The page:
A multinational group of researchers has challenged the widely held belief that there has been a global increase in jellyfish. According to the researchers, jellyfish blooms can have a significant impact on coastal populations, clogging nets for fishermen, stinging swimmers and sometimes blocking cooling intake pipes for power plants. The media has helped to create the perception that the Earth’s oceans are undergoing trending increases in jellyfish. This latest study suggests, however, that these trends are probably overstated, revealing that there is no strong evidence for a global increase in jellyfish over the past two-hundred years.
The key discoveries of the study reveal that global jellyfish populations are subjected to concurrent fluctuations with successive decadal periods of rise and fall. Researchers note, however, that a rising phase in the 1990s and early 2000s likely contributed to the current perception of a global increase in jellyfish numbers. They contend that a previous rising phase during the 1970s went unrecorded due to limited research on jellyfish at the time and a dearth of ways to share information.
Researchers have measured a slight increase in jellyfish abundance since 1970, but they contend that this trend was countered by the conclusion that that there was no difference in the proportion of increasing versus decreasing jellyfish populations over time.
“Sustained monitoring is now required over the next decade to shed light with statistical confidence whether the weak increasing linear trend in jellyfish populations after 1970 is an actual shift in the baseline or part of a larger oscillation,” says Cathy Lucas, from the National Oceanography Centre.
Most of the media hype about jellyfish blooms has been centered around several local and regional case studies, note researchers. There are areas where jellyfish numbers have increased, researchers admit, but there are also areas where jellyfish numbers have remained stable or even decreased over time.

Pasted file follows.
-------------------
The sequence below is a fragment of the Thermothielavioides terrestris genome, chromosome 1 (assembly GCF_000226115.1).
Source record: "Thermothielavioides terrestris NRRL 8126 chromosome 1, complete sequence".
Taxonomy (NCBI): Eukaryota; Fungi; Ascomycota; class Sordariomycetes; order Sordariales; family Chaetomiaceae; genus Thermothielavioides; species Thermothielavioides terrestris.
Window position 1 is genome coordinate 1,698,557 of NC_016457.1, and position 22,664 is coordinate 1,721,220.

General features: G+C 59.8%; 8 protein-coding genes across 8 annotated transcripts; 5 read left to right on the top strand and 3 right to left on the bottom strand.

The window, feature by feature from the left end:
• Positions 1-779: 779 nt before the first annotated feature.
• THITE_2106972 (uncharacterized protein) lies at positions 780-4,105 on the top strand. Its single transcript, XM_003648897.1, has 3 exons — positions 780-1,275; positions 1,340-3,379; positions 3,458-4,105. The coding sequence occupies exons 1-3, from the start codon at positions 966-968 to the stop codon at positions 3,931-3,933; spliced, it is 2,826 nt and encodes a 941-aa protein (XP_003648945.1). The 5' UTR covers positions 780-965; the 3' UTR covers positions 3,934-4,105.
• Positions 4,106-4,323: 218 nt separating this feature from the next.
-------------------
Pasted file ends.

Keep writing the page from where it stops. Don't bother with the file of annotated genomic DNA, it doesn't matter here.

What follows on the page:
Researchers decided to conduct this study because of the media hype over jellyfish blooms and the potential consequences of this hype.
“There are major consequences for getting the answer correct for tourism, fisheries and management decisions as they relate to climate change and changing ocean environments,” says Ms. Lucas. “The important aspect about our work is that we have provided the long-term baseline backed with all data available to science, which will enable scientists to build on and eventually repeat these analyses in a decade or two from now to determine whether there has been a real increase in jellyfish.”
Researchers hope that this study will convince scientists to search for the long-term drivers of jellyfish numbers.
“The realization that jellyfish synchronously rise and fall around the world should now lead researchers to search for the long-term natural and climate drivers of jellyfish populations, in addition to begin monitoring jellyfish in open ocean and Southern Hemisphere regions that are underrepresented in our analyses,” says lead author Rob Condon, marine scientist at the Dauphin Island Sea Lab.
This study should help humans determine how jellyfish populations will impact various human industries in the near and distant future. According to the National Science Foundation, when jellyfish populations increase in a specific area, they increase quickly because jellyfish grow fast and reproduce at a rapid rate.
You can view a list of recent jellyfish bloom sightings at jellywatch.org.
The study’s findings were recently published in the latest issue of the journal Proceedings of the National Academy of Science.